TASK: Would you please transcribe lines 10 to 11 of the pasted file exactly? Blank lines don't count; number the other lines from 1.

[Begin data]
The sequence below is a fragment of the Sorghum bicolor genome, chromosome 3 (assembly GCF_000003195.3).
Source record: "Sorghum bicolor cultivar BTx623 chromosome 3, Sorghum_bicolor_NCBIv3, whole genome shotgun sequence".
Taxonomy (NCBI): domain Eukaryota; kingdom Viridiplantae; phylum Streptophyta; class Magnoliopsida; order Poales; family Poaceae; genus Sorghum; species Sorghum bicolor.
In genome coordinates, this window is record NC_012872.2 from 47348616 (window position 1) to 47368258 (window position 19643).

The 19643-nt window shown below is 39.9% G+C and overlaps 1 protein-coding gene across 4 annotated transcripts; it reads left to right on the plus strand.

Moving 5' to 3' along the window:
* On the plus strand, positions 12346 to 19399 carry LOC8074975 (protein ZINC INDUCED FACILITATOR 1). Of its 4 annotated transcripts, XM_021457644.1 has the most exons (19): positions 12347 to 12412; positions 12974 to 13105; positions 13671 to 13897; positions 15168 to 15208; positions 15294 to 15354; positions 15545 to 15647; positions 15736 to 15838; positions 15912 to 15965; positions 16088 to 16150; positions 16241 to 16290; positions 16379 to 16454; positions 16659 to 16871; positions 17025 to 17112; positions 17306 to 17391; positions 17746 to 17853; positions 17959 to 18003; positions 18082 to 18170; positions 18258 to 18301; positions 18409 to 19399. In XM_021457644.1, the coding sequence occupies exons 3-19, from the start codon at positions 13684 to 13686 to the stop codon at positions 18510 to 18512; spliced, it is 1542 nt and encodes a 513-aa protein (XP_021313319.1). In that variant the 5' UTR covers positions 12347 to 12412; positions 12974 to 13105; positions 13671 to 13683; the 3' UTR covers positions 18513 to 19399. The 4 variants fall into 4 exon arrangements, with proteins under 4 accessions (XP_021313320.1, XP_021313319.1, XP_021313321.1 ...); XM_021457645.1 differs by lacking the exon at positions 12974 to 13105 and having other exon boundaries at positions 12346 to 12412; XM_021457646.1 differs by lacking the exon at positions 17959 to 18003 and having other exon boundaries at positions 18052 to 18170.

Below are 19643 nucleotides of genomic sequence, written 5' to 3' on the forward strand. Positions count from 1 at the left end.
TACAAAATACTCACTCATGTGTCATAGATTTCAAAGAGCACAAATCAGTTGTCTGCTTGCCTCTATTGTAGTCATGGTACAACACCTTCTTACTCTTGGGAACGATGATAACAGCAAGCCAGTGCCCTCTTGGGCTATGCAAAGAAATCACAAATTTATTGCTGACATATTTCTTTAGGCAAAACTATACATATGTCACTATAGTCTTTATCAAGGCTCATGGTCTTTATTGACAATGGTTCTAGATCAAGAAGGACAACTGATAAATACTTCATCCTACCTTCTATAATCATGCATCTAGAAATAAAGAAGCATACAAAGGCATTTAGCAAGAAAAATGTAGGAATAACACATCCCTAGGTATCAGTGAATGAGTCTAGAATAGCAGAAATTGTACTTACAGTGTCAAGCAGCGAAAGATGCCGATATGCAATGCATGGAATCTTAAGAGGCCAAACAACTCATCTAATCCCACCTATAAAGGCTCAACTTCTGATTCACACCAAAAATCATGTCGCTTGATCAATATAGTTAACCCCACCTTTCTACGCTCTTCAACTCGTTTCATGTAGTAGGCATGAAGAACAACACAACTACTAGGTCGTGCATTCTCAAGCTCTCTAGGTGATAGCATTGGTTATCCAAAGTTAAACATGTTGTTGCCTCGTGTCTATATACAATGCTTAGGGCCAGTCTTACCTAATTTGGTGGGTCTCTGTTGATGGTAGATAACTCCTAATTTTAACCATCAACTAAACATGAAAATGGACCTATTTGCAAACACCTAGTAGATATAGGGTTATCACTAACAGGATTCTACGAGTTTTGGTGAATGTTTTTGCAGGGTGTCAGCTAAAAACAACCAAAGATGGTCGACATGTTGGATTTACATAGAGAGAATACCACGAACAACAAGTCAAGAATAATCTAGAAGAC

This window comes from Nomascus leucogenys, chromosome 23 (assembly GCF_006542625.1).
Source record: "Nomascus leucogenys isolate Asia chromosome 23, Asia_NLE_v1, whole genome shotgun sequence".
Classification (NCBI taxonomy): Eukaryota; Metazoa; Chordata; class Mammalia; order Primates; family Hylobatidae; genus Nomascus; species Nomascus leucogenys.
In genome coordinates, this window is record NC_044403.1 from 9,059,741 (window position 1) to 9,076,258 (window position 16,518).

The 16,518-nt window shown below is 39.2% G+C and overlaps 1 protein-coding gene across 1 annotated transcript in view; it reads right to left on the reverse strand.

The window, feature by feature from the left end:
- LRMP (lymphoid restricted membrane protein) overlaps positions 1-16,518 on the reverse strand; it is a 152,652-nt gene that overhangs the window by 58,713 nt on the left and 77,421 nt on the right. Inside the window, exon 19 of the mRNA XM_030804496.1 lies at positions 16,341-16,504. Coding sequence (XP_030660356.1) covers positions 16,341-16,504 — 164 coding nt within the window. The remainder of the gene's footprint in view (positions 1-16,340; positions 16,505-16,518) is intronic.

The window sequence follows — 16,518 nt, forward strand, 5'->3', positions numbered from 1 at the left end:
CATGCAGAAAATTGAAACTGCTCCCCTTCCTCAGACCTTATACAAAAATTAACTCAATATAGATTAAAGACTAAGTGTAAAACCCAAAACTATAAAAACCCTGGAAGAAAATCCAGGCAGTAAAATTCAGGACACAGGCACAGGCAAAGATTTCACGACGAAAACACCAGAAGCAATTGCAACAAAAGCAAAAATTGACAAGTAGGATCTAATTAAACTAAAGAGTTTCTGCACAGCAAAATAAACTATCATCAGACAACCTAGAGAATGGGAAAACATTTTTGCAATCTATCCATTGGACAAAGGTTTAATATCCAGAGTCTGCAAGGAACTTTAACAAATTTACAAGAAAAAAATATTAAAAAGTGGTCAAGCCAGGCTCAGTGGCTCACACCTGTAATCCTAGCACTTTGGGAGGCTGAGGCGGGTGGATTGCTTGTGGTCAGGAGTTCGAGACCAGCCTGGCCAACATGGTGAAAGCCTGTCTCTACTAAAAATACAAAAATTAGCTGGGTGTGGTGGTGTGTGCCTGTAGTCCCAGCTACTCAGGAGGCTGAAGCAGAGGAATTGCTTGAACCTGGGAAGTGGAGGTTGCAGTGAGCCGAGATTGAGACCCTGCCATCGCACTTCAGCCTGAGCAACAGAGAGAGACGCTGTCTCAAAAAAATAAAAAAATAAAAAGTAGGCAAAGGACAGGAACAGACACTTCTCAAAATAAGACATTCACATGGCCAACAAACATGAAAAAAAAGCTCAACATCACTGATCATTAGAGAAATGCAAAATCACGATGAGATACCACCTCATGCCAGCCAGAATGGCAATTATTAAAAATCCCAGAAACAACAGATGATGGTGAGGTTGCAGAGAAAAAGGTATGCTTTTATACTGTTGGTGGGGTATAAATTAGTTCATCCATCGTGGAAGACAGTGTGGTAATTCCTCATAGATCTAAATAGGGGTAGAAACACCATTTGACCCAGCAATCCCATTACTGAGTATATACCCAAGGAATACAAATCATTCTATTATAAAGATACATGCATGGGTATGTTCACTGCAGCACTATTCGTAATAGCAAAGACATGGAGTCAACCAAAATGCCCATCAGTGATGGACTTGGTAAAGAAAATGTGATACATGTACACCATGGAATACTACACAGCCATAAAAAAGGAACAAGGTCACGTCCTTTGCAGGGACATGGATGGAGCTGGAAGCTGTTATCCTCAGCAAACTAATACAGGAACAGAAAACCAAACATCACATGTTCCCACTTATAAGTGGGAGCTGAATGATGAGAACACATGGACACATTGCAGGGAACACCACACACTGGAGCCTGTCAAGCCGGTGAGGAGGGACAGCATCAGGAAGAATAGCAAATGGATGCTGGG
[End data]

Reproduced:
This window comes from Nomascus leucogenys, chromosome 23 (assembly GCF_006542625.1).
Source record: "Nomascus leucogenys isolate Asia chromosome 23, Asia_NLE_v1, whole genome shotgun sequence".